He finished school just as Australia got involved in the war in Vietnam and, as was the case with many young Aussie men, got conscripted into the army.
With a French passport, he won permission to do his national service in France. He could visit relatives and avoid the Vietnam War - or become a conscientious objector. It almost ended in tears as soon as he arrived - Mr Sergent reckons he almost ended up in jail after using the too-familiar greeting comment vas-tu, rather than the formal version, comment allez-vous, when introduced to the generals at camp at Versailles. Monocles popped, moustaches curled - "I almost ended up in the French Foreign Legion".
After a year Mr Sergent returned and presented for duty in Sydney, but was told the war was ending. Unable to win a place at a law school, he did a social welfare diploma and worked at St Vincent's Hospital as a welfare officer, helping the most needy.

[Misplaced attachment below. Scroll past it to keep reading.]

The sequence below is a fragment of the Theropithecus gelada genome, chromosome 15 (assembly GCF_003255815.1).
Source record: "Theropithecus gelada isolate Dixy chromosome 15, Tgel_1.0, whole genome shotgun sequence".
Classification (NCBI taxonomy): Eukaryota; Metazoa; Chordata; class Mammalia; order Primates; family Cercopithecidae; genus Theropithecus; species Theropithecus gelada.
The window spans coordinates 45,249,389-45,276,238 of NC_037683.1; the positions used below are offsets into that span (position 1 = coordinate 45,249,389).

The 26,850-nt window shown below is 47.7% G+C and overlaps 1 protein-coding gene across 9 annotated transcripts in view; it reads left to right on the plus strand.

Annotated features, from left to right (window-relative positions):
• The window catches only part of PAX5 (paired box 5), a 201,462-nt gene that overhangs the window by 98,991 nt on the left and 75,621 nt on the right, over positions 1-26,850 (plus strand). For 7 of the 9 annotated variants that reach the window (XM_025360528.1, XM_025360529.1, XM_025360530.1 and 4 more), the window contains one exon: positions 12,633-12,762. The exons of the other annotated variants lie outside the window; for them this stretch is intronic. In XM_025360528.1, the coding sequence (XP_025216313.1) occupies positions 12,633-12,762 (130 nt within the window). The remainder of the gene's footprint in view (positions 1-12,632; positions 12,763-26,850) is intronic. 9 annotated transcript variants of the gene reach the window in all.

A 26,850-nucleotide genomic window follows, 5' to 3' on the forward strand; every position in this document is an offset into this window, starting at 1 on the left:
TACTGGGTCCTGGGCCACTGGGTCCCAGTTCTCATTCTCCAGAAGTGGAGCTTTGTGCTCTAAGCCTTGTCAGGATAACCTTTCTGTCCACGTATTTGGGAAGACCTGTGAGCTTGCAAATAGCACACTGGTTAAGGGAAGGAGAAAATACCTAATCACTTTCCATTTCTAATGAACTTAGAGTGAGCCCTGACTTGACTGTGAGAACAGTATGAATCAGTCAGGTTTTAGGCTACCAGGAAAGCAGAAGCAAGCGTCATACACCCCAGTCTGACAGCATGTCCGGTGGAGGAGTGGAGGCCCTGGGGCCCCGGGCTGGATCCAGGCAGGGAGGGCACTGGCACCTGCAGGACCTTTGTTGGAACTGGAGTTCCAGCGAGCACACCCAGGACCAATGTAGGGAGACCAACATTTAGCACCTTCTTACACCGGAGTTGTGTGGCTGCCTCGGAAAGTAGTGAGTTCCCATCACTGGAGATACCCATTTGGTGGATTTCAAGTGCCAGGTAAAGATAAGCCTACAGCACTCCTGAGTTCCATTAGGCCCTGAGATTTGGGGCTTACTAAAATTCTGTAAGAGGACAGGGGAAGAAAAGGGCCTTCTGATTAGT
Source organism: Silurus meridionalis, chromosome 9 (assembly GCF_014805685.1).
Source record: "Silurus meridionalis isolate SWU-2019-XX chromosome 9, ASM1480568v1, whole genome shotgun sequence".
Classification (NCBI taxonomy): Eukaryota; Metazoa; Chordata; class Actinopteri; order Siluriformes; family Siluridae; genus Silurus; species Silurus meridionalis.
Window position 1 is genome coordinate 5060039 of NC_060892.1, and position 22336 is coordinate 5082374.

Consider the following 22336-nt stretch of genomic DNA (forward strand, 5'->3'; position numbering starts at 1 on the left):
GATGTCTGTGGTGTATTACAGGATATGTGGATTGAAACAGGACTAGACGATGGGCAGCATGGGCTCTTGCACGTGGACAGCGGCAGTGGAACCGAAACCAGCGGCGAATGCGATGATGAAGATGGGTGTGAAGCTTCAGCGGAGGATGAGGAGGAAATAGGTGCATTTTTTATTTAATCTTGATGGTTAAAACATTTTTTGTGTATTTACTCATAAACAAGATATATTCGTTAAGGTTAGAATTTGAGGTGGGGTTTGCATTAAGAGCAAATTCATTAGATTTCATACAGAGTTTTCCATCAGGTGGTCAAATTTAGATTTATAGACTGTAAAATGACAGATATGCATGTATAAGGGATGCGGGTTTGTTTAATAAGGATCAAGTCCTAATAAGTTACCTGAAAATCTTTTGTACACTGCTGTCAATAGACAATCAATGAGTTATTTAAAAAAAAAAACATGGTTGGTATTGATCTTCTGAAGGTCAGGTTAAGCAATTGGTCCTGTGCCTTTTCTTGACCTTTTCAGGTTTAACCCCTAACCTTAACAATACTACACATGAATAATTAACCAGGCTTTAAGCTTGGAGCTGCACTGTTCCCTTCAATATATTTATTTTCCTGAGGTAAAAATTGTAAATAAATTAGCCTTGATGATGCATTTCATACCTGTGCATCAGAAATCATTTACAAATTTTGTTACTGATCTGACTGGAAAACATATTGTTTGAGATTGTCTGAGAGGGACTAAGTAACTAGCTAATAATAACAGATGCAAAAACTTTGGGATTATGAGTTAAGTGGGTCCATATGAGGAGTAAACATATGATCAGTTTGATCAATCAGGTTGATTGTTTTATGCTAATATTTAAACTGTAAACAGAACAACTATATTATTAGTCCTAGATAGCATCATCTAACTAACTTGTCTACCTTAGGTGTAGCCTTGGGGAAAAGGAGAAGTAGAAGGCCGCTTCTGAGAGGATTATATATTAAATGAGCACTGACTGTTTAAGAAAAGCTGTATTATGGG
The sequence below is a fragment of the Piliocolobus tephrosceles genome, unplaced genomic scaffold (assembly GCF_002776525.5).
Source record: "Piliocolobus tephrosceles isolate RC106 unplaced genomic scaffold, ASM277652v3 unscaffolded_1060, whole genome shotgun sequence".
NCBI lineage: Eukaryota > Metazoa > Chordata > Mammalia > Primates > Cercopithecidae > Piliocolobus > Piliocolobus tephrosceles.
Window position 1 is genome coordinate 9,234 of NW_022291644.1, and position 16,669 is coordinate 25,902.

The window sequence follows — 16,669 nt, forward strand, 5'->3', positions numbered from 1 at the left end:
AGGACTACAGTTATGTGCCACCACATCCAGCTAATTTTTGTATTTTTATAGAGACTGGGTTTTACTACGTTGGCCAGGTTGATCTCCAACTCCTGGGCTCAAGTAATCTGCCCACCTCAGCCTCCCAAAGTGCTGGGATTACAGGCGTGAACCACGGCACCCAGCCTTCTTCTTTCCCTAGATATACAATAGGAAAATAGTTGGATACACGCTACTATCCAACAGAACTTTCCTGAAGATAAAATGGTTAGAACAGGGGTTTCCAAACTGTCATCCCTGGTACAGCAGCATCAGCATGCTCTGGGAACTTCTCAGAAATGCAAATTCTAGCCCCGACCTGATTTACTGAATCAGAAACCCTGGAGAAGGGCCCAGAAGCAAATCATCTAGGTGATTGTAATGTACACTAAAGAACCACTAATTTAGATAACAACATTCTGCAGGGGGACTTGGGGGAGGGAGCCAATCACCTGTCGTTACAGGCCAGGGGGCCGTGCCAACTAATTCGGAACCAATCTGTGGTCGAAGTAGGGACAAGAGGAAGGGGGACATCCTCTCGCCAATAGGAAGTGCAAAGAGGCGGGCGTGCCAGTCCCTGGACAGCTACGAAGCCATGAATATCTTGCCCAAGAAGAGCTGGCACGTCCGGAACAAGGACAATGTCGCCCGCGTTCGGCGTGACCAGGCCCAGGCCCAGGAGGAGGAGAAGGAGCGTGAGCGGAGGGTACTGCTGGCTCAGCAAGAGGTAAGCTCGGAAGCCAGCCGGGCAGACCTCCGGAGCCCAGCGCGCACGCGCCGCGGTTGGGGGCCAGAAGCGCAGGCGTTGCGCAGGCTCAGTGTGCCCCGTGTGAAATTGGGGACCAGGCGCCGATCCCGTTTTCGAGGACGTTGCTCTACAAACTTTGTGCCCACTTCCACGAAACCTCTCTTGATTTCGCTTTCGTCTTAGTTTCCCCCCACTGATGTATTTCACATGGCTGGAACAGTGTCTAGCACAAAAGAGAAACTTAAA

It was there a nurse named Sue caught his eye. Now, 26 years of marriage later, their children - Louise, Kate and Peter - are adults.
Mr Sergent describes his wife as "the great influence on my life".
"She's been the leading light in my life since I met her," he said.
"I don't think I would have survived in the law without her advice and guidance."
Former Wollongong public defender, now district court judge, Andrew Haesler this week paid tribute to his former colleague's skill and selflessness.
Judge Haesler was Wollongong's public defender when Mr Sergent was at Legal Aid dealing with serious crime, before establishing the office's civil law division.
"Michael, in both criminal and his civil practice, had two primary focuses," Judge Haesler said.
"One was to do the best job possible for the ordinary people who were in trouble, and second, to [help] the area, the region.
"He didn't move to the big city ... he didn't do it as a stepping stone to become a judge, or become a senior Legal Aid lawyer, or make a fortune in private practice.
"Michael's sole commitment was to do a good job for the people of the town. And he's done it without ego.
"He just has a genuine feel for people in trouble. Every time someone bags a public servant, for working to rule, or not being polite ... you think of all the public servants like Michael who just dedicate their lives to public service."
As for retiring, Mr Sergent hopes to have more time for his family, welding, playing touch football and, hopefully, not feeling the pull of finding more work.
We'll see how that goes.